In the 16th century, this reconstructed aristocratic seat changed hands between several owners during a relatively short period of time. They were the Lords of Bačkovice and their relatives from Kunštát, who added more fortification measures on the northern side – a massive wall and a bastion with loopholes. After them, the dominion was bought and owned by the Krajíř, Čertorejský, Dietrichstein, Berka of Dubá, and Strein families. In 1617, for the first time the castle became the property of the Vranov owners – the Althanns, who joined both dominions into a single one for several centuries.
In the 17th century during the rule of the Scherfenbergs, the terror of the Thirty Years’ War reached Nový Hrádek. The surrounding villages were plundered, and the insufficiently protected castle was – for unknown reasons – taken and partially demolished by the Swedish army lead by General Torstenson in 1645.
Since then, the military importance of the castle has been only marginal. The damaged parts were not renovated – surely due to the lack of financial resources that the owners invested greatly in the reconstruction of their home in Vranov, and also because of the general change of lifestyle and attitude towards living in a cold stone castle situated deep in the forest off the main roads. The aristocracy abandoned the castle altogether, but the Althanns regained their Vranov and Nový Hrádek dominions again in 1680, and held it until the end of the 18th century. Some of the buildings that were preserved were still used in some way – as a temporary retreat or storage for the extensive aristocratic farmsteads situated in the nearby Lukov.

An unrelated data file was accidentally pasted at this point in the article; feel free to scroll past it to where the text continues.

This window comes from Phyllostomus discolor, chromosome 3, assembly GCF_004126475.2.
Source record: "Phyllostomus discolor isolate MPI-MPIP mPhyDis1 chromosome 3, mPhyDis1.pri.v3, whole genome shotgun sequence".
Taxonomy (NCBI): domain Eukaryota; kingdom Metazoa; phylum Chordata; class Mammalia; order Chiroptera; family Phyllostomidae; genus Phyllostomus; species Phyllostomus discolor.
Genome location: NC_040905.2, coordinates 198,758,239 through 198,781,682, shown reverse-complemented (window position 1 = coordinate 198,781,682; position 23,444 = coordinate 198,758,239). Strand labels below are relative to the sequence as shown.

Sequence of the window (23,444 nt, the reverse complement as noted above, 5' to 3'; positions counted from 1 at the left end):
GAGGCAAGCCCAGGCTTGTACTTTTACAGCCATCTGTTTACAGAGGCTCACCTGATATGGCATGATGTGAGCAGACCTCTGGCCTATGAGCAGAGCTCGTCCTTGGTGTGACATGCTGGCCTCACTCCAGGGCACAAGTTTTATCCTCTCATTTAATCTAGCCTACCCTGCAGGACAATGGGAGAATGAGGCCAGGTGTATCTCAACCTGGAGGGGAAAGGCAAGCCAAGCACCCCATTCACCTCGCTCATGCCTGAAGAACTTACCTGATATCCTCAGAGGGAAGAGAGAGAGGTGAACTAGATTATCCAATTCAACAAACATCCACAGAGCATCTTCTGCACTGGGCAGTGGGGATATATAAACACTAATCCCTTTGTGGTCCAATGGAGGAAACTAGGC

In 1799, Nový Hrádek received a new owner – the Polish count Stanislav von Mniszek, who reconstructed one of the older buildings in the large courtyard (probably in 1800), and later established a storage and sales department for the stoneware produced in his factory in Vranov. Following the romantic fashion of his period, he also reconstructed the Upper Castle, and adjusted it for short-term outings and hunting events he liked to hold with his family and guests. His daughter and heiress Luitgarde of Stadnice later continued with these activities, and in the second half of the 19th century she ordered the extension and reinforcement of the garden terraces on the south-eastern slope.